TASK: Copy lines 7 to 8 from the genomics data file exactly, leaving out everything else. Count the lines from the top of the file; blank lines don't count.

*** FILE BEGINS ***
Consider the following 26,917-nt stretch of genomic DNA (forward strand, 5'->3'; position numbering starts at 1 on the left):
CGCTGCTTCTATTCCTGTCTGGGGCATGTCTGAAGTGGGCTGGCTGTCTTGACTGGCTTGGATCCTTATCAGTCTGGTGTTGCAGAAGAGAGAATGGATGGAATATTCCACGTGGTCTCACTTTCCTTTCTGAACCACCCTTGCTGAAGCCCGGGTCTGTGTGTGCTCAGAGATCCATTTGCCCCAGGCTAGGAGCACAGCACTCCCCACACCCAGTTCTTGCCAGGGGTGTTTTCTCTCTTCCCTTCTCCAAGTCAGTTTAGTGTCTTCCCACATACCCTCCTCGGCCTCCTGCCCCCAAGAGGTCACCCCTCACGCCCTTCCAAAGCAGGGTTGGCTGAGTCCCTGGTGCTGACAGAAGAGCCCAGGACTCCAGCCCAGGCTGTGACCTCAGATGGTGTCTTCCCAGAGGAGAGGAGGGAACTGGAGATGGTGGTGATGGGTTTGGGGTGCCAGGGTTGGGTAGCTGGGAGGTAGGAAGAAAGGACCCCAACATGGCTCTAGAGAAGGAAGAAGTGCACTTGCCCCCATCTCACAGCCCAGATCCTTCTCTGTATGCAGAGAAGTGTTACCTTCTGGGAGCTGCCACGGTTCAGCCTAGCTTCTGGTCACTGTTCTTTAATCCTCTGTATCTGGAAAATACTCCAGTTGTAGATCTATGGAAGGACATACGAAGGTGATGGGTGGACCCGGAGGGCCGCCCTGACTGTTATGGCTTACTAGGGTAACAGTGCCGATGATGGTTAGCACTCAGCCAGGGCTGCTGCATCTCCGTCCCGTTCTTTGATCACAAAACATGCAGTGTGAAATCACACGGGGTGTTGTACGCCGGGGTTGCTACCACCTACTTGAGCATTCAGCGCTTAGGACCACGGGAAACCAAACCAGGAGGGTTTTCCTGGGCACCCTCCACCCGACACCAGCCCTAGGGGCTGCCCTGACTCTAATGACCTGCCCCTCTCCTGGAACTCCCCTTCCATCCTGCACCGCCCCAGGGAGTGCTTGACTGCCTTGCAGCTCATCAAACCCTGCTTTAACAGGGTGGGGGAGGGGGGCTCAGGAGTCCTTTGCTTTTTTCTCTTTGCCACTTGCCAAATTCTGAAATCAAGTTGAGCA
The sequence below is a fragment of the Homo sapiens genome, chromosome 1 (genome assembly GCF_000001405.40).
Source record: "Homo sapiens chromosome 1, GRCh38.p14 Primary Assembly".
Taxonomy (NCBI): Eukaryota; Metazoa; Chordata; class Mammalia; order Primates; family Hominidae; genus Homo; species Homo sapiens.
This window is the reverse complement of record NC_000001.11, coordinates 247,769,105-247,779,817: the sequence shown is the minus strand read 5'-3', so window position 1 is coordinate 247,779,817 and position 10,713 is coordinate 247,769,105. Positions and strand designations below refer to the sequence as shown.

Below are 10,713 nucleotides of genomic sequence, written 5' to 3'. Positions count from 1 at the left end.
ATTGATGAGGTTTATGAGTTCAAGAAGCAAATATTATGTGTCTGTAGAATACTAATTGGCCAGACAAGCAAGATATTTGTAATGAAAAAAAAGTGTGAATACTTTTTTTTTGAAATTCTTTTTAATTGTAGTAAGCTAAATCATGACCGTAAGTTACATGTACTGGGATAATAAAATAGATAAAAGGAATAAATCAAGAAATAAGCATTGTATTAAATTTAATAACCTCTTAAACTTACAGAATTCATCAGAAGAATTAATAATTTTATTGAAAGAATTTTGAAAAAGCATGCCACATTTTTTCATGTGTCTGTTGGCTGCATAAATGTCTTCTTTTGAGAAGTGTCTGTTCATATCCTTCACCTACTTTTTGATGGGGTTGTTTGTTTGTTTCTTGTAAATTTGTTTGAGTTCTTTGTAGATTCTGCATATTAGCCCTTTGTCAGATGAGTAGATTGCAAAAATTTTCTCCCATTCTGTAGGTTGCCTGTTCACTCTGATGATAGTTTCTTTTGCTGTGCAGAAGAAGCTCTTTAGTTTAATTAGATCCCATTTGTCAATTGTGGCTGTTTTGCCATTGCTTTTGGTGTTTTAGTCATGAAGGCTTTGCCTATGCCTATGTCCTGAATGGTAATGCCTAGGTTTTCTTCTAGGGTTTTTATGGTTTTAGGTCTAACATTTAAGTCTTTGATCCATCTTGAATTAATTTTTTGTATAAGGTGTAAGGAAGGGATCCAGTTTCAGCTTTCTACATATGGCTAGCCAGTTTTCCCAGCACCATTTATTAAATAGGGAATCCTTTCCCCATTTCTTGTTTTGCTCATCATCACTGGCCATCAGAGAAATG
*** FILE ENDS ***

Below are 10,713 nucleotides of genomic sequence, written 5' to 3'. Positions count from 1 at the left end.
ATTGATGAGGTTTATGAGTTCAAGAAGCAAATATTATGTGTCTGTAGAATACTAATTGGCCAGACAAGCAAGATATTTGTAATGAAAAAAAAGTGTGAATACTTTTTTTTTGAAATTCTTTTTAATTGTAGTAAGCTAAATCATGACCGTAAGTTACATGTACTGGGATAATAAAATAGATAAAAGGAATAAATCAAGAAATAAGCATTGTATTAAATTTAATAACCTCTTAAACTTACAGAATTCATCAGAAGAATTAATAATTTTATTGAAAGAATTTTGAAAAAGCATGCCACATTTTTTCATGTGTCTGTTGGCTGCATAAATGTCTTCTTTTGAGAAGTGTCTGTTCATATCCTTCACCTACTTTTTGATGGGGTTGTTTGTTTGTTTCTTGTAAATTTGTTTGAGTTCTTTGTAGATTCTGCATATTAGCCCTTTGTCAGATGAGTAGATTGCAAAAATTTTCTCCCATTCTGTAGGTTGCCTGTTCACTCTGATGATAGTTTCTTTTGCTGTGCAGAAGAAGCTCTTTAGTTTAATTAGATCCCATTTGTCAATTGTGGCTGTTTTGCCATTGCTTTTGGTGTTTTAGTCATGAAGGCTTTGCCTATGCCTATGTCCTGAATGGTAATGCCTAGGTTTTCTTCTAGGGTTTTTATGGTTTTAGGTCTAACATTTAAGTCTTTGATCCATCTTGAATTAATTTTTTGTATAAGGTGTAAGGAAGGGATCCAGTTTCAGCTTTCTACATATGGCTAGCCAGTTTTCCCAGCACCATTTATTAAATAGGGAATCCTTTCCCCATTTCTTGTTTTGCTCATCATCACTGGCCATCAGAGAAATG